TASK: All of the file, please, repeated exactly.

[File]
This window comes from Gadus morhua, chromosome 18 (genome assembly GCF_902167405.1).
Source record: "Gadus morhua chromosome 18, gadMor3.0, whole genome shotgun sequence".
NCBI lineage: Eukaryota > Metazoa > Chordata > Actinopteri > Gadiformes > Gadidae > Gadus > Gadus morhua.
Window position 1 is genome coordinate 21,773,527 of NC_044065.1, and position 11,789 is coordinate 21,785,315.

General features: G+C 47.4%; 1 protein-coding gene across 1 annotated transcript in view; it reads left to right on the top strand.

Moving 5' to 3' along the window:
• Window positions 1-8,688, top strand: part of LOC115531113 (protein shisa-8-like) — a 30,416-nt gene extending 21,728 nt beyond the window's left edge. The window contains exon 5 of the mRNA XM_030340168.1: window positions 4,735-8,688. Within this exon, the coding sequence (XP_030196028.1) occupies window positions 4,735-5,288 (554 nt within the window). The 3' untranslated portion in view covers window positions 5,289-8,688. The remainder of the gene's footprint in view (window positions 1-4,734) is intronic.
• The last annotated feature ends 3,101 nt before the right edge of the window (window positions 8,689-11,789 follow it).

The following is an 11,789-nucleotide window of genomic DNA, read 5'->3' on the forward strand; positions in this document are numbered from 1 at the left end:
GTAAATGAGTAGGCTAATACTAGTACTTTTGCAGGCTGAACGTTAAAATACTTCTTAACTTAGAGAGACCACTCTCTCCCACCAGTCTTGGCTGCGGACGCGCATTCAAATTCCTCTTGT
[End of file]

This window comes from Gadus morhua, chromosome 18 (genome assembly GCF_902167405.1).
Source record: "Gadus morhua chromosome 18, gadMor3.0, whole genome shotgun sequence".
NCBI lineage: Eukaryota > Metazoa > Chordata > Actinopteri > Gadiformes > Gadidae > Gadus > Gadus morhua.
Window position 1 is genome coordinate 21,773,527 of NC_044065.1, and position 11,789 is coordinate 21,785,315.

General features: G+C 47.4%; 1 protein-coding gene across 1 annotated transcript in view; it reads left to right on the top strand.

Moving 5' to 3' along the window:
• Window positions 1-8,688, top strand: part of LOC115531113 (protein shisa-8-like) — a 30,416-nt gene extending 21,728 nt beyond the window's left edge. The window contains exon 5 of the mRNA XM_030340168.1: window positions 4,735-8,688. Within this exon, the coding sequence (XP_030196028.1) occupies window positions 4,735-5,288 (554 nt within the window). The 3' untranslated portion in view covers window positions 5,289-8,688. The remainder of the gene's footprint in view (window positions 1-4,734) is intronic.
• The last annotated feature ends 3,101 nt before the right edge of the window (window positions 8,689-11,789 follow it).

The following is an 11,789-nucleotide window of genomic DNA, read 5'->3' on the forward strand; positions in this document are numbered from 1 at the left end:
GTAAATGAGTAGGCTAATACTAGTACTTTTGCAGGCTGAACGTTAAAATACTTCTTAACTTAGAGAGACCACTCTCTCCCACCAGTCTTGGCTGCGGACGCGCATTCAAATTCCTCTTGT